I have no doubt that many Republicans in Congress never thought they would be held to account for their promises – repeated countless times over the past seven years — to repeal Obamacare. Indeed, the current versions of both the House and Senate GOP Obamacare overhaul bills wouldn’t amount to a full repeal. “There are twelve regulations in Obamacare,” GOP senator Rand Paul of Kentucky said Friday on MSNBC’s Morning Joe. “We’re [in the Senate] repealing two of them.” Paul, an eye doctor, says the failure to reduce regulations makes it impossible to offer low-cost health-insurance plans to people of limited income.

So when it comes to the politics of health care, Republicans find themselves in a tight corner. They regained control of Congress in large part due to their opposition to Obamacare. Now, if a few of GOP senators block even the imperfect bill before them, the entire party will be blamed and will suffer at the polls for falsely advertising they would act on health-care reform.

It would be truly ironic if Republicans suffered steep losses or even effective control of Congress over the very issue that brought them back to power in the House in 2010 and the Senate in 2014. In the end, keeping promises counts in politics — even inattentive voters can spot and punish hypocrisy.

READ MORE:

Editorial: The Senate’s Flawed Health-Care Bill

The Republican Health-Care Mistake

So You Want a Swiss Health-Care System?

Most Popular

Law & the Courts

Obstruction Confusions

In his Lawfare critique of one of my several columns about the purported obstruction case against President Trump, Gabriel Schoenfeld loses me — as I suspect he will lose others — when he says of himself, “I do not think I am Trump-deranged.” Gabe graciously expresses fondness for me, and the feeling is ... Read More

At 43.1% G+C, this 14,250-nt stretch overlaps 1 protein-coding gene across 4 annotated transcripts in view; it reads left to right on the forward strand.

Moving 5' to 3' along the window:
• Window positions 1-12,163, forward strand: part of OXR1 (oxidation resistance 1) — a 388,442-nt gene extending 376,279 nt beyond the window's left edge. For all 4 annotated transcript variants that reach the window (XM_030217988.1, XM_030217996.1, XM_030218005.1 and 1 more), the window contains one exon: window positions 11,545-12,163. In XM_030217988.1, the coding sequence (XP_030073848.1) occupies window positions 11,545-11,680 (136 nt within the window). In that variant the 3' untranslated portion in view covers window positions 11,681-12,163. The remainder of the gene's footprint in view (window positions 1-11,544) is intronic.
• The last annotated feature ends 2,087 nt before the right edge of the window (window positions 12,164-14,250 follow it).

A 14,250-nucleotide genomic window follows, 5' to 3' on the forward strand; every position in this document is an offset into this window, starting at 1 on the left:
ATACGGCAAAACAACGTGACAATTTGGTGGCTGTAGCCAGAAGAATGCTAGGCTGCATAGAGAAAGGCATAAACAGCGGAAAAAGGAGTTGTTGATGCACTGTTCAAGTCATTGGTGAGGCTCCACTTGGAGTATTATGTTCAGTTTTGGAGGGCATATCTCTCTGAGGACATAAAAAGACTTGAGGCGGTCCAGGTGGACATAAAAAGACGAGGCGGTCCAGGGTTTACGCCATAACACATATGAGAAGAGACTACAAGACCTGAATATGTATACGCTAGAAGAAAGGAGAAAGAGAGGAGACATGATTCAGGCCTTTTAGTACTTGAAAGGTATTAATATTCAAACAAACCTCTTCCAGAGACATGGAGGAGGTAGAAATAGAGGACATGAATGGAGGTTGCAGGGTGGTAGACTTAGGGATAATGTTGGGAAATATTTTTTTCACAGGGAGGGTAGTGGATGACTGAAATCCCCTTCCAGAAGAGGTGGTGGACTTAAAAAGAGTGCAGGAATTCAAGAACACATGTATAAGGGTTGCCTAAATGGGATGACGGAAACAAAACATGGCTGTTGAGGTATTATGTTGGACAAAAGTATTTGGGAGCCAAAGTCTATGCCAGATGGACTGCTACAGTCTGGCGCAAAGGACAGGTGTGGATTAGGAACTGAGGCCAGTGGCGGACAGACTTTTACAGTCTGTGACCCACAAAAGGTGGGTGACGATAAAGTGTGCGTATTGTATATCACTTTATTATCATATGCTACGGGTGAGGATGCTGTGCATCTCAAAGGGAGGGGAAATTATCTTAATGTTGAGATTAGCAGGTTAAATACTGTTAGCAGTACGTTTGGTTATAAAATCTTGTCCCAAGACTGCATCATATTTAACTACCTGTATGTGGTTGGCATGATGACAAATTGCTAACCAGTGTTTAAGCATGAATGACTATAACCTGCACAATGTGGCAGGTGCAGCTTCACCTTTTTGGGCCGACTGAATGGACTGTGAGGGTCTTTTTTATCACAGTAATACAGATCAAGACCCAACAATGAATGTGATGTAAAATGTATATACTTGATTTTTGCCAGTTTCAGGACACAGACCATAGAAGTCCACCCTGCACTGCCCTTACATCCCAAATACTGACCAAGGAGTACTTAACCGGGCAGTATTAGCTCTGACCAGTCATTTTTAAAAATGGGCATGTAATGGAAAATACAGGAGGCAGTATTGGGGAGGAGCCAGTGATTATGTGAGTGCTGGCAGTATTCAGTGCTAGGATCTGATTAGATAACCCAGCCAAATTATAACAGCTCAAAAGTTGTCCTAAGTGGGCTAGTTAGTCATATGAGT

Politics & Policy

Students’ Anti-Gun Views

Are children innocents or are they leaders? Are teenagers fully autonomous decision-makers, or are they lumps of mental clay, still being molded by unfolding brain development? The Left seems to have a particularly hard time deciding these days. Take, for example, the high-school students from Parkland, ... Read More
PC Culture

Kill Chic

We live in a society in which gratuitous violence is the trademark of video games, movies, and popular music. Kill this, shoot that in repugnant detail becomes a race to the visual and spoken bottom. We have gone from Sam Peckinpah’s realistic portrayal of violent death to a gory ritual of metal ripping ... Read More
Elections

Romney Is a Misfit for America

Mitt’s back. The former governor of Massachusetts and occasional native son of Michigan has a new persona: Mr. Utah. He’s going to bring Utah conservatism to the whole Republican party and to the country at large. Wholesome, efficient, industrious, faithful. “Utah has a lot to teach the politicians in ... Read More
Law & the Courts

What the Second Amendment Means Today

The horrifying school massacre in Parkland, Fla., has prompted another national debate about guns. Unfortunately, it seems that these conversations are never terribly constructive — they are too often dominated by screeching extremists on both sides of the aisle and armchair pundits who offer sweeping opinions ... Read More
U.S.

Fire the FBI Chief

American government is supposed to look and sound like George Washington. What it actually looks and sounds like is Henry Hill from Goodfellas: bad suit, hand out, intoning the eternal mantra: “F*** you, pay me.” American government mostly works by interposition, standing between us, the free people at ... Read More
Film & TV

Black Panther’s Circle of Hype

The Marvel Cinematic Universe (MCU) first infantilizes its audience, then banalizes it, and, finally, controls it through marketing. This commercial strategy, geared toward adolescents of all ages, resembles the Democratic party’s political manipulation of black Americans, targeting that audience through its ... Read More